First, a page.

|dc.description.abstract||The dissertation focuses on Karl Barth's theology as it relates to present issue
in Evangelical thought. Chapter 1 states that an Evangelical theology of religions can
affirm and apply particular aspects of Barth's doctrine of the Holy Spirit that will serve to
redefine some present Evangelical approaches to the content of divine revelation.
Chapter 2 surveys the theology of religions models constructed by Karl
Rahner, Clark Pinnock, Amos Yong, and Terrance Tiessen. These scholars affirm in
some respect that non-Christians need not have explicit knowledge of Jesus Christ and
His work in order to appropriate the benefits of redemption.
Chapter 3 examines Barth's trinitarian-oriented doctrine of revelation. For
Barth, the doctrine ofthe Trinity provides the key to genuine divine revelation because
revelation's content cannot be separated from its form in Jesus Christ.
Chapter 4 addresses Barth's evaluation of the phenomenon of religion and
natural theology. His attack on both concepts as human attempts to fashion God in their
own image will be discussed.
Chapter 5 will discuss and analyze the Christ-centered nature of Barth's
doctrine of the Holy Spirit. The discussion shows how for Barth the Holy Spirit is the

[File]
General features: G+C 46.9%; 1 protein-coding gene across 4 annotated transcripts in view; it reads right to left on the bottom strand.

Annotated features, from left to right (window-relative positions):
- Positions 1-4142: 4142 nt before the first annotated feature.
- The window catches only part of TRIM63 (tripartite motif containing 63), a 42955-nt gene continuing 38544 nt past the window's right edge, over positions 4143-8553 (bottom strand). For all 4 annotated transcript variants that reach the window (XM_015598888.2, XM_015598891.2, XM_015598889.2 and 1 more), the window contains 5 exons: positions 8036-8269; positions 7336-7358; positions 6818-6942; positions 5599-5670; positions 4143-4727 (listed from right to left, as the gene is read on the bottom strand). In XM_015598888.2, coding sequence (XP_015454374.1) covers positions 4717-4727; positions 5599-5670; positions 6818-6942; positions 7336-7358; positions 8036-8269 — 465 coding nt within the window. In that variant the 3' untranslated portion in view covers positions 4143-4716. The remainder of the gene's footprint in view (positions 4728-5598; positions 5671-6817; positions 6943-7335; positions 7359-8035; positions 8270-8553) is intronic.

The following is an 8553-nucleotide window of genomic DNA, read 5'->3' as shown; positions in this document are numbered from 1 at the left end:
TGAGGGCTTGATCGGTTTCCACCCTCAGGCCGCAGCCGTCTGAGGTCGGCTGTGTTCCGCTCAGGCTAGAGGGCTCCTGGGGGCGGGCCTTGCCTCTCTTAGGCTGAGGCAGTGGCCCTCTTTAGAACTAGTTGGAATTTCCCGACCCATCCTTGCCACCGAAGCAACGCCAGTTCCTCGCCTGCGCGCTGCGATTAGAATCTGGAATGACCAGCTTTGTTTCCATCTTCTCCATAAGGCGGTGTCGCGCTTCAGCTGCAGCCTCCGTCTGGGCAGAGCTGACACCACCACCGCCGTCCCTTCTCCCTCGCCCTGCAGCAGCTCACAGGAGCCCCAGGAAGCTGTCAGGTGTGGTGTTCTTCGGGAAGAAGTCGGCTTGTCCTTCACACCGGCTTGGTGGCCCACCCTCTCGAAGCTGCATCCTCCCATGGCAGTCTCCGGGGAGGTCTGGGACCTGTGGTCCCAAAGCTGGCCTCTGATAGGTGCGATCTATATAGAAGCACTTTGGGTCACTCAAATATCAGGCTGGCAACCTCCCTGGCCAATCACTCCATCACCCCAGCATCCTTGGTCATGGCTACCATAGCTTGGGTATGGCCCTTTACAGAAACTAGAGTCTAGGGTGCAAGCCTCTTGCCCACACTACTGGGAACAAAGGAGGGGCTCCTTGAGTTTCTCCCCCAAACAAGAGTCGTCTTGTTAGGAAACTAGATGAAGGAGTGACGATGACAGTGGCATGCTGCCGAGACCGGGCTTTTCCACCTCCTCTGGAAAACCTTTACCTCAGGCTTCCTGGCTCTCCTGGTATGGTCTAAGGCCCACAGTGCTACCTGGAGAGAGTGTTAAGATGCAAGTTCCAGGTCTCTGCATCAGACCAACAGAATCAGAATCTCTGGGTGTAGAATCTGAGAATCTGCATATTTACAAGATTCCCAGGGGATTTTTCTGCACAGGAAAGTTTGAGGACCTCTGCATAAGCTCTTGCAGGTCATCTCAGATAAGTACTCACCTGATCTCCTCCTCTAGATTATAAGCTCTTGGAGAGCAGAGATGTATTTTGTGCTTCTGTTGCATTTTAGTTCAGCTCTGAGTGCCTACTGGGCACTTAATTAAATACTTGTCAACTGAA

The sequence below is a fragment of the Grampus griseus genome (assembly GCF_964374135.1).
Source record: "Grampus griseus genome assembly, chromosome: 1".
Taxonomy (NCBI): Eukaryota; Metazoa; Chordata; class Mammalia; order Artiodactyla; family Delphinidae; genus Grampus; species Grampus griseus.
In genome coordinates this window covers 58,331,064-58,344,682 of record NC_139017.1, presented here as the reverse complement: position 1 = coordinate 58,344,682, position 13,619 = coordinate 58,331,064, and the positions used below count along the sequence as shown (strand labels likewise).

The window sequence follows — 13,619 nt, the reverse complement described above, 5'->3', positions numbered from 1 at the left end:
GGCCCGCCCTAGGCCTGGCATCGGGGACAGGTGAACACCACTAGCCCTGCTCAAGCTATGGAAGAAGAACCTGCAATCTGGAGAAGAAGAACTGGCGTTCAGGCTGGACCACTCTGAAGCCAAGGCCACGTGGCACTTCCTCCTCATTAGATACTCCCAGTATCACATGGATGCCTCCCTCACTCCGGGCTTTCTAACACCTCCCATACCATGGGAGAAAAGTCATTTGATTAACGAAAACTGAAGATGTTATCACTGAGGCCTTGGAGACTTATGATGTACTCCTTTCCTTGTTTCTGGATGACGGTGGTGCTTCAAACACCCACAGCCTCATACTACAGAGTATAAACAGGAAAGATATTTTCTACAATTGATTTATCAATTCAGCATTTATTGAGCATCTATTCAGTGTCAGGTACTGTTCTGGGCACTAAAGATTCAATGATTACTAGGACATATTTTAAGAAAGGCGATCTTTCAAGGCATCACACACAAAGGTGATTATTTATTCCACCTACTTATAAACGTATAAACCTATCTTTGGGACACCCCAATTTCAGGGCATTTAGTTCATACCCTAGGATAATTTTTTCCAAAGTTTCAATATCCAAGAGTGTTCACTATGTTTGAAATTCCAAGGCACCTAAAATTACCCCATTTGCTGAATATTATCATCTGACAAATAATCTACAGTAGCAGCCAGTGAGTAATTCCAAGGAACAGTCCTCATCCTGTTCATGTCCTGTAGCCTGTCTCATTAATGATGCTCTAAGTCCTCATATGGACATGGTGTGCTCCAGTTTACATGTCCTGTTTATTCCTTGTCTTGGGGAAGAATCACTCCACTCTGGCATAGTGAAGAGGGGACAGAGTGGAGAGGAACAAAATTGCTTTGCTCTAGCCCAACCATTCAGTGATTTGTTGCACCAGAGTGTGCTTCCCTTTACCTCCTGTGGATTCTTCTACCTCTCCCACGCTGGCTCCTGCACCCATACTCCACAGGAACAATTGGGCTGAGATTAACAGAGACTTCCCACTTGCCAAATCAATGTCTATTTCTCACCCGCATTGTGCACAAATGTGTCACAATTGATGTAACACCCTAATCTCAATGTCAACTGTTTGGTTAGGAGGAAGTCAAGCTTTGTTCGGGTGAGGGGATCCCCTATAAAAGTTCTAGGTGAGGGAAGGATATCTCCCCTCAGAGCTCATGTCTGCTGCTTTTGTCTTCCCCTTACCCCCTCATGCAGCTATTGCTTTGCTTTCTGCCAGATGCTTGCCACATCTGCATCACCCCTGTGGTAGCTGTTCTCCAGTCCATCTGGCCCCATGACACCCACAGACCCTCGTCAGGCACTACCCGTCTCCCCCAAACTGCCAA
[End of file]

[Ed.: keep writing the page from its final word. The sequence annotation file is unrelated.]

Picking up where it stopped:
sole mediator of Christ's presence who guides persons into objective knowledge of Christ
and equips them for Christian service.
Chapter 6 details Barth's use of secular "parables" of truth in the world in
relation to the one Truth-Jesus Christ. The focus is how these "lights" of truth in
creation never exist apart from Christ's reconciling work.
Chapter 7 evaluates the strengths and weaknesses of Barth's thought as it
relates to thesis of the work. Particular attention is given to Barth's rejection of general
revelation and the doctrine of common grace as juxtaposed with the work of Herman
Bavinck, whose thought is utilized as a useful alternative to Barth's thought in this area.
Chapter 8 will conclude by briefly addressing Bavinck's position in contrast to
Barth. Finally, the work seeks to reaffirm the thesis that use of selective aspects of
Barth's thought can serve as an aid to on-going Evangelical efforts to formulate a viable
theology of religions.||en_US